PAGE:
Autism and the related disorders Asperger Syndrome (AS) and Pervasive Developmental Disorder Not Otherwise Specified (PDDNOS) are characterised by qualitative impairments of social interaction and communication, and restricted and repetitive patterns of behaviour of early childhood onset. They are now widely accepted as forming a spectrum of disorders, the so-called autism spectrum of conditions (ASCs), with the term 'spectrum' indicating the variation in the clinical phenotype observed [1
]. Twin and family studies have demonstrated the etiological role of a number of genes [2
], and linkage and association studies have begun to converge on regions of susceptibility and possible candidate genes respectively (reviewed in [5
Unfortunately, however, the genetic research has been plagued with a failure to replicate findings, and with regions of linkage seemingly occurring on the majority of chromosomes. Recent research has taken two different approaches to address this. First, pooling data to increase sample sizes, such as with the Autism Genetic Resource Exchange [6
] database, and secondly, examining subgroups within the autism spectrum, such as language delayed groups, those exhibiting repetitive patterns of behaviour and those meeting the more specific criteria for AS.
This latter approach is predicated on a model in which the spectrum is not a unitary concept, but, instead, consists of subgroups with unique but overlapping genetic influences [7
]. At its most basic level this model argues that different sets of genes are responsible for the social, communication and behavioural impairments respectively. In support of this, the twin study of Ronald et al. 2006 [8
] identified low phenotypic correlations between the three subscales of social interaction, communication and restricted/repetitive patterns of behaviour. There is also some genetic evidence to support this model. Shao [9
], demonstrated improved linkage signals on chromosome 15q for a 'restricted and repetitive' behavioural subgroup, consistent with genes contributing differentially to these phenotypic characteristics. Although the genetic studies of Bradford et al. [10
] and Buxbaum et al. [11
] appear to also support this model, by considering language delay these studies have simply stratified their samples according to a general cognitive characteristic.
In contrast, however, other researchers have argued for a severity gradient [12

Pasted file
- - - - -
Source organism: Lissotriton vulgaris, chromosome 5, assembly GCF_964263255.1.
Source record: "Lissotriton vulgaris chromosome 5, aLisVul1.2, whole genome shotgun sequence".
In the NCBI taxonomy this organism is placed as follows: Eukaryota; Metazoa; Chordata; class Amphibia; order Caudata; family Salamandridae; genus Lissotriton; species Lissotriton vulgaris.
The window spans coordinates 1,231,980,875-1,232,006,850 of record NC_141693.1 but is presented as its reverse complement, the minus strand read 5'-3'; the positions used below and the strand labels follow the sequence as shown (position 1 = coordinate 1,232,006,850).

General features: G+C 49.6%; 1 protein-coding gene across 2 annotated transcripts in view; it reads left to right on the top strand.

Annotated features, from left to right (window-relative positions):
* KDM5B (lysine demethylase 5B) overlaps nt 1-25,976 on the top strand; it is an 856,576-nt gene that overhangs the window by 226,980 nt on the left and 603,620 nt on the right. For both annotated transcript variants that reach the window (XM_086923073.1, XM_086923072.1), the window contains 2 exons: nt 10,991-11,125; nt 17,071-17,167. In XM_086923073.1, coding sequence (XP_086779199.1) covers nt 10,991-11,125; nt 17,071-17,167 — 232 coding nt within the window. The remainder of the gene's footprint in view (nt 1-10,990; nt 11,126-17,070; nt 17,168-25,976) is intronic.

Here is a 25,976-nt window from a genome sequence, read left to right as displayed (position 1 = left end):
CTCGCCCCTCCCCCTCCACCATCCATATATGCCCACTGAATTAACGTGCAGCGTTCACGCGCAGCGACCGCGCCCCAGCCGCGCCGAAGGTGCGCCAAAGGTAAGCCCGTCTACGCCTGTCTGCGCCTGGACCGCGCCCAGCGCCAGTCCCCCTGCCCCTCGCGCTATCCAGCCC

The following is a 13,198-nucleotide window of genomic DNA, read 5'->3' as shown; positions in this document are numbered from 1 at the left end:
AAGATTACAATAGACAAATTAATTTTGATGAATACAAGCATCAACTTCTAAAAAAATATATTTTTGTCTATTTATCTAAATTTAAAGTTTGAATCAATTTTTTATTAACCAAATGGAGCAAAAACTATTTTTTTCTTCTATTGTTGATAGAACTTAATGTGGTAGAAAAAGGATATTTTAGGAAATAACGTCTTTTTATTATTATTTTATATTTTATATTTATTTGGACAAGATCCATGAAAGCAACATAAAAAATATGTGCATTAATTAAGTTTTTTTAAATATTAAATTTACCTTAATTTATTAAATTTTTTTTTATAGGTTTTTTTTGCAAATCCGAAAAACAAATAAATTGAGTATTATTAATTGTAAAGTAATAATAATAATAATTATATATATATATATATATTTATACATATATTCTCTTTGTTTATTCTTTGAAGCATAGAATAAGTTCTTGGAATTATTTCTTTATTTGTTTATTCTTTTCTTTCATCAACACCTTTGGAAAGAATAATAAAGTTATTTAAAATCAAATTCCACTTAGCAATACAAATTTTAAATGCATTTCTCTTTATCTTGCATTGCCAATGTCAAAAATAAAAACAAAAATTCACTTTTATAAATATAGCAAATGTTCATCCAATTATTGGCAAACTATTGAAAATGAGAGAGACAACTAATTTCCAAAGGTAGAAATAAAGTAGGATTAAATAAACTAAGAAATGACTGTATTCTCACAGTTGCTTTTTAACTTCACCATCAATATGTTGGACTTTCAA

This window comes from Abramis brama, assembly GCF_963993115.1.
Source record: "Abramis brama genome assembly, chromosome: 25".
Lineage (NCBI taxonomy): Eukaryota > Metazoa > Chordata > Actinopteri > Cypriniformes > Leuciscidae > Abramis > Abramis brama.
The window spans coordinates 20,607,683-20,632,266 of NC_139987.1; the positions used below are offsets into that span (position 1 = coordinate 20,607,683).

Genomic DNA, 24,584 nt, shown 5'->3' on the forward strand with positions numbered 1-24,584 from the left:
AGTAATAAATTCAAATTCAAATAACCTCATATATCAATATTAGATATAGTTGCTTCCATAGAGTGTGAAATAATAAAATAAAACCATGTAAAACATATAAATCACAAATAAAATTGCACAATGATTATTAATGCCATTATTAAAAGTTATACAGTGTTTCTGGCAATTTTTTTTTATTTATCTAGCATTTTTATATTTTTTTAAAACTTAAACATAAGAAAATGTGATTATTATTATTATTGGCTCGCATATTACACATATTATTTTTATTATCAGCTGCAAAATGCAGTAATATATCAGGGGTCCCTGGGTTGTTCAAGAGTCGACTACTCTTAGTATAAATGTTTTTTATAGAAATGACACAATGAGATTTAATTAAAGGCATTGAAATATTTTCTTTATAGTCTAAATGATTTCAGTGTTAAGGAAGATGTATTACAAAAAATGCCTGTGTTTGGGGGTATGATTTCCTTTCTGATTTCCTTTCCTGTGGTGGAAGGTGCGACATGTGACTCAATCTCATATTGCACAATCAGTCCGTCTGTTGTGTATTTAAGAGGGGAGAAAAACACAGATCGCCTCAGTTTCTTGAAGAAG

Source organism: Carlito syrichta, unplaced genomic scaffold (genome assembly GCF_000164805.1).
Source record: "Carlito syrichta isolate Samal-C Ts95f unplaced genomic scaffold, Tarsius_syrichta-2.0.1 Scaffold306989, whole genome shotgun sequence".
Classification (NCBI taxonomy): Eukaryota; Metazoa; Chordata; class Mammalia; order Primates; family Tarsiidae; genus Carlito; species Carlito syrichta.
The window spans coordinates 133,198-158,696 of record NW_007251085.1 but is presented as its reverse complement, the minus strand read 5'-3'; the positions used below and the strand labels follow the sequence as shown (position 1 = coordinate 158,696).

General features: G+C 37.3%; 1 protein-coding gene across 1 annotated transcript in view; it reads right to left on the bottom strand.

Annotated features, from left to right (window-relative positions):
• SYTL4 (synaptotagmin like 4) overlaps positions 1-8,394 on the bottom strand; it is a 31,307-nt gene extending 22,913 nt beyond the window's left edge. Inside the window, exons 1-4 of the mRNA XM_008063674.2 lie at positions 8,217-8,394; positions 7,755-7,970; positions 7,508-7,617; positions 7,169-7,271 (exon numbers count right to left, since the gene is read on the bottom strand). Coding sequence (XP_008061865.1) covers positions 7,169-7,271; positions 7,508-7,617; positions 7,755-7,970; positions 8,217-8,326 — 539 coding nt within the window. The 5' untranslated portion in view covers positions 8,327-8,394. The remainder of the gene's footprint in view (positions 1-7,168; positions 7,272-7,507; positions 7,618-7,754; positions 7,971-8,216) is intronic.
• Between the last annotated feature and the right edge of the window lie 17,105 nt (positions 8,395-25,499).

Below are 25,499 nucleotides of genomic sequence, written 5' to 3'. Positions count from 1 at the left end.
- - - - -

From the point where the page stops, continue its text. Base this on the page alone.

], with presentation being modified according to the severity of autism symptoms. However, even if a severity gradient is the correct model it is still unclear whether this represents variation in severity of the core phenotype per se
, or is a reflection of another factor, such as the impact of cognitive function on the expression of the phenotype.
There are a number of considerations that might explain the discrepancies between studies. An important consideration is the design of the studies. For example, Spiker's and Silverman's examined clustering according to the Autism Diagnostic Interview (ADI-R), whilst Constantino's [13
] examined clustering on the Social Reciprocity Scale (SRS) and Ronald's [8
] examined multivariate model fitting according to Childhood Asperger Syndrome Test (CAST). Clearly all questionnaires differ, as some are designed as screening instruments whilst others are aimed at diagnosis, some are concerned with higher functioning individuals whilst others are interested in a wider range of disability and some are self-report whilst others are informant-based. Other differences between studies included whether multiplex families or singletons were investigated, the sample sizes and the cognitive range of subjects included. All of these factors may have influenced the results.
In this current study, adult singletons with higher functioning ASCs are examined for their clustering on the fifty clinical features examined in the Autism Spectrum Quotient [14
], a screening questionnaire used in the diagnosis of higher functioning ASCs. In contrast to previous studies we have used the AQ and have made no a priori
assumptions about the underlying factor structure of this questionnaire and the clinical features it identifies. Our aim was to examine the possible clustering of responses within our study population and to determine whether the data obtained supported either a severity or a subgroup model to account for the phenotypic variation observed within the ASCs. Previous studies have sampled children with ASCs, but this is the first to examine an adult sample in this way. There is evidence that for a significant minority the ASC symptoms improve with age [15
], suggesting that there may be different subgroups within this population, and raising the possibility that a different pattern of clustering will be observed among the adult ASC population. In addition, by including only those with higher functioning ASCs the effects of cognitive impairment per se
on clustering are relatively reduced.